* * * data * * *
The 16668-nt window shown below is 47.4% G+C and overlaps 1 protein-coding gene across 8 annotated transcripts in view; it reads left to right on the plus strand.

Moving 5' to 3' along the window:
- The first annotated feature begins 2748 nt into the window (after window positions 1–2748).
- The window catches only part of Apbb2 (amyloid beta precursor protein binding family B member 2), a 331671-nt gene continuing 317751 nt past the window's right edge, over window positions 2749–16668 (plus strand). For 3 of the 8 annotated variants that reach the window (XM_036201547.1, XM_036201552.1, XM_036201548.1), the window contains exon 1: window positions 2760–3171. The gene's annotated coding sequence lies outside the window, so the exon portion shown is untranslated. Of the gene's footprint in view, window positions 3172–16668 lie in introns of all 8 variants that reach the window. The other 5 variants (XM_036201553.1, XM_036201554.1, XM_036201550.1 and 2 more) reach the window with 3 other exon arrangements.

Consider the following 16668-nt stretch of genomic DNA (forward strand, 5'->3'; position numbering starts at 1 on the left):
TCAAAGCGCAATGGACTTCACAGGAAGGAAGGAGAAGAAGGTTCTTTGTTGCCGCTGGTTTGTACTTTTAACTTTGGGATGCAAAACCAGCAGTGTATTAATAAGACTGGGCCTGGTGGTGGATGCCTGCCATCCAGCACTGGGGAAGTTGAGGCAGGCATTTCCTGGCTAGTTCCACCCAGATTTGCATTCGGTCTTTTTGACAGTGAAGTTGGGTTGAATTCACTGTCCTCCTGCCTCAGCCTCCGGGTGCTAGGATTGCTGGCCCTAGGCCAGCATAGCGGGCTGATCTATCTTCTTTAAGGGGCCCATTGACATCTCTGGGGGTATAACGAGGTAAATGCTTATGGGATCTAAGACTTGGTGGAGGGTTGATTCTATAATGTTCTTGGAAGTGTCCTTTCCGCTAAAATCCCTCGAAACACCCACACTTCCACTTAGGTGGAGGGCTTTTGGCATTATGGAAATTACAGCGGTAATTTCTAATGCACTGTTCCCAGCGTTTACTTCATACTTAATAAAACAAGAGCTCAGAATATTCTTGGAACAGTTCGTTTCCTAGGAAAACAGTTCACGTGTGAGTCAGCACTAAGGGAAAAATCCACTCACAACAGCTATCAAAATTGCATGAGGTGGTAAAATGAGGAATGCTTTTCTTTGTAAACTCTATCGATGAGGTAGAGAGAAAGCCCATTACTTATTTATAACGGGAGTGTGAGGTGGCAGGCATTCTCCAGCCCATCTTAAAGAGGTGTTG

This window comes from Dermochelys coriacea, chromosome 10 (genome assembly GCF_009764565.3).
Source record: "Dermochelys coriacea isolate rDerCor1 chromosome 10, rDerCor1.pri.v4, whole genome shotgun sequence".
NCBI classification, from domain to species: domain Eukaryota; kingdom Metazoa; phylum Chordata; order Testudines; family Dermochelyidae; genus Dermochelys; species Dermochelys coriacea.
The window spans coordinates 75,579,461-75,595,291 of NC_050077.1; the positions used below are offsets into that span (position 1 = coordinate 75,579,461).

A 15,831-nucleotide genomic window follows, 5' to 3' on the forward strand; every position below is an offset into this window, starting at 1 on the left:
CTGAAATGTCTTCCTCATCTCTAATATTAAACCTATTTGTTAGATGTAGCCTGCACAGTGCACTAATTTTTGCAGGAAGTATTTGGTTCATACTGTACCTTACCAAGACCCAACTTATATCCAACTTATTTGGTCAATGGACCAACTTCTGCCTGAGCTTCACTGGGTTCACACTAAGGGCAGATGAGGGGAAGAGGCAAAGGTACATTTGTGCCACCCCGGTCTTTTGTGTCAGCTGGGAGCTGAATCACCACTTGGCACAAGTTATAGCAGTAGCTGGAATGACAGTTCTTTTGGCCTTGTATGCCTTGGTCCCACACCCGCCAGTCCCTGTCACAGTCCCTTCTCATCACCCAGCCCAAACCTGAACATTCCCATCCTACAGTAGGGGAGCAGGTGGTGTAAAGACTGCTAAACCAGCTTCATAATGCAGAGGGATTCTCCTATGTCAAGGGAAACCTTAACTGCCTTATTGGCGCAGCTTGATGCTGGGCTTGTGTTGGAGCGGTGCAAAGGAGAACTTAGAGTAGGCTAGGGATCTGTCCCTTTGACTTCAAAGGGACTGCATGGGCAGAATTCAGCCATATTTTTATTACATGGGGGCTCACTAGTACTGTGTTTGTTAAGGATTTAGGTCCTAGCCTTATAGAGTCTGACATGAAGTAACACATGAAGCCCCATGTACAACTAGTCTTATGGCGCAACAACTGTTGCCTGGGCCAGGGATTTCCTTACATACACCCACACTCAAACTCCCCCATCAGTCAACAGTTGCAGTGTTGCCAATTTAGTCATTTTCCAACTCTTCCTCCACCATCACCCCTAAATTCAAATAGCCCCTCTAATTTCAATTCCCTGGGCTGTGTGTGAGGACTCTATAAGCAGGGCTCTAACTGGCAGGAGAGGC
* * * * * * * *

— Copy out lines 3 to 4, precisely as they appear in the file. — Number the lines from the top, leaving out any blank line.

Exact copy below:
- The first annotated feature begins 2748 nt into the window (after window positions 1–2748).
- The window catches only part of Apbb2 (amyloid beta precursor protein binding family B member 2), a 331671-nt gene continuing 317751 nt past the window's right edge, over window positions 2749–16668 (plus strand). For 3 of the 8 annotated variants that reach the window (XM_036201547.1, XM_036201552.1, XM_036201548.1), the window contains exon 1: window positions 2760–3171. The gene's annotated coding sequence lies outside the window, so the exon portion shown is untranslated. Of the gene's footprint in view, window positions 3172–16668 lie in introns of all 8 variants that reach the window. The other 5 variants (XM_036201553.1, XM_036201554.1, XM_036201550.1 and 2 more) reach the window with 3 other exon arrangements.